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Discussion Starter #1
Hi, new to this forum. My lovely wife recently gave me Christmas presents early, including an NEF Sidekick, a 25 acp breech plug, some Hornady XTP sabots, 100 pieces of Magtech brass, and various other goodies. :D Never shot a muzzleloader in my life, and have a couple of basic green newbie questions if anyone is willing to help:

1. What kind of jag do you all use to run your cleaning patches through your barrels? Best I can tell, slotted tip jags don't seem to be available for muzzleloaders.

2. The 25 acp breech plug has instructions that say to force-fit the brass by closing the action on a new case, but it seems to me that is unnecessary wear and tear on the frame and pin. I've done a couple of cases that way, and I really have to smack the barrel closed to get the crush fit. Do you all trim your brass to fit your Sidekicks? I believe I will, just to save the frame some knocking around.

3. This Magtech brass is pretty rough in the flash hole and primer pocket, in addition to variations in case length. I'm deburring my flash holes and uniforming primer pockets, as if this were a smokeless rifle. I dunno if there is any point to these two steps with a muzzeloader or not, but old habits die hard. Has anyone noticed a difference in their groups if they work over their 25 acp brass?

4. I'm a certified Kroil junkie. Its the best stuff I've ever used for cleaning fouling in my smokeless barrels. I'll probably try it in my Sidekick, unless anyone knows a reason not to clean a muzzleloader with it. Anyone else out there tried cleaning with Kroil, or know of a reason not to use it?

Thanks!

http://www.prbullet.com/nef.htm
 

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No Kriol to clean!!! Soap and hot water....<><....:)
 

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When I first tried to force-fit my brass in my Huntsman I bent the stock bolt.
If you have a case trimmer, that is the way to go I trimmed my cases to with in .001 of the length that I needed. Then force-fit the brass in the breach plug. As for the deburring the brass it can't heart any thing.
 

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The conversion to .25ACP was a positive one. Not sure if you are aware that there is an aftermarket ramrod for the rifle that is much stronger than the stock one, has the correct threads (which the stock one does not), has a relieved end which will work better with pointed bullets, and is two inches longer when extended. Contact Hubbards Outdoor Products (205) 665-0444. I think the price was $35 delivered. It is a great rod made from solid marine brass and aluminum. Everyone that has bought one feels the same as me that it is well worth the money.
 

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MSP said:
No Kriol to clean!!! Soap and hot water....<><....:)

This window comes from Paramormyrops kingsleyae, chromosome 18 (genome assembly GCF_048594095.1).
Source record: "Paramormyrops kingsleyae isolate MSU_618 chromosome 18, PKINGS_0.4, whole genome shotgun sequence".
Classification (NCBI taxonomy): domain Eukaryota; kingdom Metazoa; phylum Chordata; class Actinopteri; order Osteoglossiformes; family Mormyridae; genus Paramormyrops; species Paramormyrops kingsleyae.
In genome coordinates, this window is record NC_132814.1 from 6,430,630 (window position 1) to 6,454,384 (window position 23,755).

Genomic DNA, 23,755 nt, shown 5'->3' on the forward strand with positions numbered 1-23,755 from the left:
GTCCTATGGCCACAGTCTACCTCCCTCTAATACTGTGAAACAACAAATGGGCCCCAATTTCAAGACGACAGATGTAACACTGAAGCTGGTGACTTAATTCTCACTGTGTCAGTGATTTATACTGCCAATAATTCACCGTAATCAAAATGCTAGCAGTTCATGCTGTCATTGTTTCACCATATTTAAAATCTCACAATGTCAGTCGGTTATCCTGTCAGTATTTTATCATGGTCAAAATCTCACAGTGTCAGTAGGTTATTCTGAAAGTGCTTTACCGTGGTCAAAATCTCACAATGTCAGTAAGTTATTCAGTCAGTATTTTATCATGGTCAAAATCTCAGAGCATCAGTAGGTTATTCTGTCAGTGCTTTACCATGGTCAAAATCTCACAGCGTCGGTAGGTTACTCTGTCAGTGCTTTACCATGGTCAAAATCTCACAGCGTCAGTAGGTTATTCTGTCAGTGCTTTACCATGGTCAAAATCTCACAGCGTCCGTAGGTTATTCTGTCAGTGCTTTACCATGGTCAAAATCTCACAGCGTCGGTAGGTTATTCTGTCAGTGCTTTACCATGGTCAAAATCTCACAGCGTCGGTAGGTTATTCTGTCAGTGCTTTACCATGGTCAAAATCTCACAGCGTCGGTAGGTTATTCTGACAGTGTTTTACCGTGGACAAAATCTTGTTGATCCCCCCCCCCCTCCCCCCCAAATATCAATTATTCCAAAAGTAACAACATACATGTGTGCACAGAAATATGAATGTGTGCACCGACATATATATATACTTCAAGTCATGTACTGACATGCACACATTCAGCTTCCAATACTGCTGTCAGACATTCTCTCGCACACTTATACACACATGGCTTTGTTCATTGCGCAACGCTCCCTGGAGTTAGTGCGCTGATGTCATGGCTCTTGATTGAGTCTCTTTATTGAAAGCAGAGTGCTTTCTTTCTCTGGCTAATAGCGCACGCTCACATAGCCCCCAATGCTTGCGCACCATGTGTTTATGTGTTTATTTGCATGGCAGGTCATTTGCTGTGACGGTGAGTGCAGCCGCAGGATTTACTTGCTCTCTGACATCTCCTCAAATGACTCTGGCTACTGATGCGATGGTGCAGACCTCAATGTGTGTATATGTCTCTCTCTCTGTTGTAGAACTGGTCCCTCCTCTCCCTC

From the Precision Rifle Website,
The THREE Minute Clean

There are probably as many different ways of cleaning your muzzleloader as there are different muzzleloaders. We have nine different guns in the shop and an additional six to eight barrels. In a typical "test" shooting session, it is not uncommon for us to foul four or five of them. As necessity is the mother of invention, we had to come up with a quick, no-mess way of cleaning our guns. As many of these guns have received dozens of hours of custom 'smithing to enhance accuracy, the clean had to be thorough so their performance could be counted on day in and day out.

We start by squirting some of our "Blackpowder Cleaner #1" in the barrel and in the nipple hole. Next we squirt a cleaning patch and swab the barrel. Throw the patch away and repeat with next patch. Within four or five patches, the patch should come out almost as clean as it was before you used it. Next run two dry patches up and down the barrel, flipping each one over for double the use. Your gun is now clean. If you quit here, you will have a rusty, worthless barrel in a very short time.

The final step is to select a rust protective lubricant to squirt down the barrel and down the nipple hole. Our preference is Ballistol but WD40 also works fine. I squirt it down the nipple hole and then down the barrel. I squirt a clean patch and run it up and down the barrel several times. You will notice the Ballistol mist being sprayed out the nipple hole as you do this. I generally take the lubricated patch off the jag and use it to coat the outside of my entire gun. This not only protects the metal but it also protects and restores the wood of the stock. Check out the Ballistol if you are unfamiliar with this product. It is great addition to your gun care products. My three minutes are up and I have several more guns to clean.

I do welcome your comments on the subject and will be happy to add them to this question.
 

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Discussion Starter #6
Thank you to all responders. I'm gonna go shoot this thing tomorrow, still don't have a clue how I'm supposed to do spit-patches between shots since the jag is blunt and won't hold onto a patch but I guess I'll figure out something. Can't wait to see how it shoots!